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Madrid ITU World Championship Series

June 4, 2013

If you have ever felt so nervous it was sickening then you know exactly how I was feeling the day of my first WTS race in Madrid. Leading in to the event, I convinced myself I was more excited to race than nervous and I managed to stay pretty relaxed through briefing, team dinners and pre-race sessions although five hours from race start, the butterflies came out of their cocoons! It is a very surreal feeling lining up alongside athletes you have only watched on the world stage and I had to remind myself I had earnt my position and had nothing to lose but everything to gain!

With camera crews, helicopters, commentators and big crowds buzzing about as we lined up on the pontoon, there was no backing out now. The start sound went off, my nerves diminished and I put my head down until the first buoy. There is photo evidence of me being caught up in the hustle and bustle of the first buoy although considering it was a fast paced swim, I exited the water mid-pack, which I was fairly pleased about.

To briefly describe the bike course, we exited transition; turned left then had 100-200m before we turned right to start climbing a 12% gradient hill. I remember Jamie saying the swim doesn’t finish until you are in the bike pack at the top of the hill and the first lap is always going to be one of the toughest. I spent most of the first lap working with a few other girls to catch the second chase pack (3 girls had broken away up the front). As we went through transition to start lap 2, the group had grown and it now included some very talented athletes who kept driving the pace. The second time around, the hill got the better of me and a few other girls and we popped off the back of the bike pack. Looking back at these critical seconds of the race, I often wonder if I could have pushed that little bit harder to hold a wheel but that’s racing and you can only learn from these moments. I was soon caught by the next bike pack where I slotted in and was able to hold wheels and remain here for the remaining 5 laps. I never found the ride ‘easy’ and with the dry air full off pollen I easily finished off my two bottles of fluid on the bike.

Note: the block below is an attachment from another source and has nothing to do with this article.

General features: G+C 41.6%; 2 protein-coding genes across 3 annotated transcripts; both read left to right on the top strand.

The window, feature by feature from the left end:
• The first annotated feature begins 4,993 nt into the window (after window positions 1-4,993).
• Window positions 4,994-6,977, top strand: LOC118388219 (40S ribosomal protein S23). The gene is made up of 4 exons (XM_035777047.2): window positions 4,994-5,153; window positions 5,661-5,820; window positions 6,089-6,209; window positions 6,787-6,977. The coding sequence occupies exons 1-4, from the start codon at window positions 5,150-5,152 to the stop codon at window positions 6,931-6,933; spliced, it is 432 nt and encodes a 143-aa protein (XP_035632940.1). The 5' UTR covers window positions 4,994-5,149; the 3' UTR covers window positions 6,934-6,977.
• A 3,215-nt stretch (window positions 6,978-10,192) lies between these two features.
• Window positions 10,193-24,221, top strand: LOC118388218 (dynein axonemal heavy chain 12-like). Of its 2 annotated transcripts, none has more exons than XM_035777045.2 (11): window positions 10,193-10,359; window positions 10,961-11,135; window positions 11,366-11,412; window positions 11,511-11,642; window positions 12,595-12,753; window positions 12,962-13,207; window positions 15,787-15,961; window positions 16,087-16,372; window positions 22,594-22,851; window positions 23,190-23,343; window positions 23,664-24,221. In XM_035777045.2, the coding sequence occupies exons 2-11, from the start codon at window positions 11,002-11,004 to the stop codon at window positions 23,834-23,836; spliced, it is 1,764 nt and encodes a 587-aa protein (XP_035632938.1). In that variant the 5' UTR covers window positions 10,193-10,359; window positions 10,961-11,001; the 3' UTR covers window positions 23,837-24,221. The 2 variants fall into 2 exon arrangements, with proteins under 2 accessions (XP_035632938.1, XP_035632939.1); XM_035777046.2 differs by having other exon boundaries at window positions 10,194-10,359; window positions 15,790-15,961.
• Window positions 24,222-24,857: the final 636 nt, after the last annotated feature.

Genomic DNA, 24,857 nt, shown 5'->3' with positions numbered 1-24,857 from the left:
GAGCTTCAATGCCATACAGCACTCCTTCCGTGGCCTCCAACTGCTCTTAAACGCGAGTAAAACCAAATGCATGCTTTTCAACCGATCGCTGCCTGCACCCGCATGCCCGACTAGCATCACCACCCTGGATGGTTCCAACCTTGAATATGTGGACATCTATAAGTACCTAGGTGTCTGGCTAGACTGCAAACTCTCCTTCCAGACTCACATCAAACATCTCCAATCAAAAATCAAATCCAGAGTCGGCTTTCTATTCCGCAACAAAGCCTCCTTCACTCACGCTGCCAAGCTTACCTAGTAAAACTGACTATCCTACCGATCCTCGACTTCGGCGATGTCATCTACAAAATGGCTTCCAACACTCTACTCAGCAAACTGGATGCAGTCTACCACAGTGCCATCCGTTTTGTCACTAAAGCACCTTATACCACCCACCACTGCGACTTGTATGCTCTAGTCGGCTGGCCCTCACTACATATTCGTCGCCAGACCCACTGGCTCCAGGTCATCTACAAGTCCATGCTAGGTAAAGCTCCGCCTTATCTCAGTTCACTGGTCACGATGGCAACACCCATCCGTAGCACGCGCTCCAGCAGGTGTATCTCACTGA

By the time I hit the 10km run, I felt like I was slightly in survival mode. To top off the tough bike course, all the fluid in my stomach was gurgling and I could feel a previously strained muscle in my calf. There was no way I was going to have a DNF beside my name in my first WTS race especially since I had worked so hard to not be lapped out (one of my biggest fears!), so I tried to hold form and get through the run as best as I could crossing the finish line in 37th place.

While I am a little embarrassed about my run time, the positives of the race outweigh the negatives and I gained so much as an athlete from the experience. It has definitely motivated me to find ways to be a better at training and racing and I am looking forward to my next opportunity to race in the World Triathlon Series.

 

I have to thank Triathlon Australia for their continuous support of my development as an athlete and particularly Bernard Savage who gave me this opportunity and was available all weekend to make things easier. Also to Jamie for exposing me to this level of competition and looking out for my best interests all the time. Victor Carapelho has also been working as our soft tissue masseur over the past few weeks in Spain and I am very grateful for his advice, knowledge, photos (featured in this report) and of course massage skills!

 

Congratulations to my fellow Aussies for gutsy performances all around and training partner Gwen Jorgenson who remains as the number one rank after her 4th place!

 

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